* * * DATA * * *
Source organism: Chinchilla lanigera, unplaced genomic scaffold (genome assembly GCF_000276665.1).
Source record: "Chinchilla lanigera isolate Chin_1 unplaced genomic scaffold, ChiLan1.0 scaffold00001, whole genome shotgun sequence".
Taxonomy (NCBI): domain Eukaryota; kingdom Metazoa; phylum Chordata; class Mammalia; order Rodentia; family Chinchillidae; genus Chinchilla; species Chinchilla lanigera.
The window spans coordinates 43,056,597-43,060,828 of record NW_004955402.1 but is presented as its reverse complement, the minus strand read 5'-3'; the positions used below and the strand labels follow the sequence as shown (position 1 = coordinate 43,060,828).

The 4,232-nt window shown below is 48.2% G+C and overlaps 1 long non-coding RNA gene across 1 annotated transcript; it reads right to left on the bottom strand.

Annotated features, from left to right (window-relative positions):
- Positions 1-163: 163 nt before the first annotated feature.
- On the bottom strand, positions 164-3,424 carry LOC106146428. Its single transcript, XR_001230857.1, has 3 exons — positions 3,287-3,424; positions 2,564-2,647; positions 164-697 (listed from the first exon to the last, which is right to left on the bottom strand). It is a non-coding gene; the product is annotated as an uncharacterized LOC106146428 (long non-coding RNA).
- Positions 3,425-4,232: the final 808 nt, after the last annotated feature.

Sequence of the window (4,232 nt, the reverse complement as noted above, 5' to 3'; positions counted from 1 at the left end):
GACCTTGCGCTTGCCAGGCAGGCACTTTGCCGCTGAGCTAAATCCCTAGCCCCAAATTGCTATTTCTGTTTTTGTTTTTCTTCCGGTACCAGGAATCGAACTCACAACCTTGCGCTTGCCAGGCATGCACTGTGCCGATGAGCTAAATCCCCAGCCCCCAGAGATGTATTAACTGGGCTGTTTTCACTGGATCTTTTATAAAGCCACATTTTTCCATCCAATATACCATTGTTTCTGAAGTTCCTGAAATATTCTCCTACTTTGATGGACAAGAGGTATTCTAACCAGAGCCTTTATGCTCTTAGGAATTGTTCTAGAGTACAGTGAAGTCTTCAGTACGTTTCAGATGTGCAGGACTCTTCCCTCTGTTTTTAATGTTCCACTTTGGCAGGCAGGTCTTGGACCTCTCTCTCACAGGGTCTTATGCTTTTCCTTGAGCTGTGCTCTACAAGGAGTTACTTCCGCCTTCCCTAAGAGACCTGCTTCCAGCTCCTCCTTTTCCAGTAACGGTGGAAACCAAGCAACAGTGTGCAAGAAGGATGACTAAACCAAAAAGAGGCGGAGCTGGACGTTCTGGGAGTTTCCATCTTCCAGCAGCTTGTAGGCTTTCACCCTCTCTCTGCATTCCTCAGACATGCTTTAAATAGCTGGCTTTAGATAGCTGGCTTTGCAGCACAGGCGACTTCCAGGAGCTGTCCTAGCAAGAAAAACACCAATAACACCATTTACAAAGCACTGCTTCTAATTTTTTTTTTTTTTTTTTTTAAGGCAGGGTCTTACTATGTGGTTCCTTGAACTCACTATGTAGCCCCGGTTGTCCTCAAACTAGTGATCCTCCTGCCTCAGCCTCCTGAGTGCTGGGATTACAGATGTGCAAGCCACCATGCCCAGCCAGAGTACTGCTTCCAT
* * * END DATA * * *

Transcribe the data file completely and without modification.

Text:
Source organism: Chinchilla lanigera, unplaced genomic scaffold (genome assembly GCF_000276665.1).
Source record: "Chinchilla lanigera isolate Chin_1 unplaced genomic scaffold, ChiLan1.0 scaffold00001, whole genome shotgun sequence".
Taxonomy (NCBI): domain Eukaryota; kingdom Metazoa; phylum Chordata; class Mammalia; order Rodentia; family Chinchillidae; genus Chinchilla; species Chinchilla lanigera.
The window spans coordinates 43,056,597-43,060,828 of record NW_004955402.1 but is presented as its reverse complement, the minus strand read 5'-3'; the positions used below and the strand labels follow the sequence as shown (position 1 = coordinate 43,060,828).

The 4,232-nt window shown below is 48.2% G+C and overlaps 1 long non-coding RNA gene across 1 annotated transcript; it reads right to left on the bottom strand.

Annotated features, from left to right (window-relative positions):
- Positions 1-163: 163 nt before the first annotated feature.
- On the bottom strand, positions 164-3,424 carry LOC106146428. Its single transcript, XR_001230857.1, has 3 exons — positions 3,287-3,424; positions 2,564-2,647; positions 164-697 (listed from the first exon to the last, which is right to left on the bottom strand). It is a non-coding gene; the product is annotated as an uncharacterized LOC106146428 (long non-coding RNA).
- Positions 3,425-4,232: the final 808 nt, after the last annotated feature.

Sequence of the window (4,232 nt, the reverse complement as noted above, 5' to 3'; positions counted from 1 at the left end):
GACCTTGCGCTTGCCAGGCAGGCACTTTGCCGCTGAGCTAAATCCCTAGCCCCAAATTGCTATTTCTGTTTTTGTTTTTCTTCCGGTACCAGGAATCGAACTCACAACCTTGCGCTTGCCAGGCATGCACTGTGCCGATGAGCTAAATCCCCAGCCCCCAGAGATGTATTAACTGGGCTGTTTTCACTGGATCTTTTATAAAGCCACATTTTTCCATCCAATATACCATTGTTTCTGAAGTTCCTGAAATATTCTCCTACTTTGATGGACAAGAGGTATTCTAACCAGAGCCTTTATGCTCTTAGGAATTGTTCTAGAGTACAGTGAAGTCTTCAGTACGTTTCAGATGTGCAGGACTCTTCCCTCTGTTTTTAATGTTCCACTTTGGCAGGCAGGTCTTGGACCTCTCTCTCACAGGGTCTTATGCTTTTCCTTGAGCTGTGCTCTACAAGGAGTTACTTCCGCCTTCCCTAAGAGACCTGCTTCCAGCTCCTCCTTTTCCAGTAACGGTGGAAACCAAGCAACAGTGTGCAAGAAGGATGACTAAACCAAAAAGAGGCGGAGCTGGACGTTCTGGGAGTTTCCATCTTCCAGCAGCTTGTAGGCTTTCACCCTCTCTCTGCATTCCTCAGACATGCTTTAAATAGCTGGCTTTAGATAGCTGGCTTTGCAGCACAGGCGACTTCCAGGAGCTGTCCTAGCAAGAAAAACACCAATAACACCATTTACAAAGCACTGCTTCTAATTTTTTTTTTTTTTTTTTTTAAGGCAGGGTCTTACTATGTGGTTCCTTGAACTCACTATGTAGCCCCGGTTGTCCTCAAACTAGTGATCCTCCTGCCTCAGCCTCCTGAGTGCTGGGATTACAGATGTGCAAGCCACCATGCCCAGCCAGAGTACTGCTTCCAT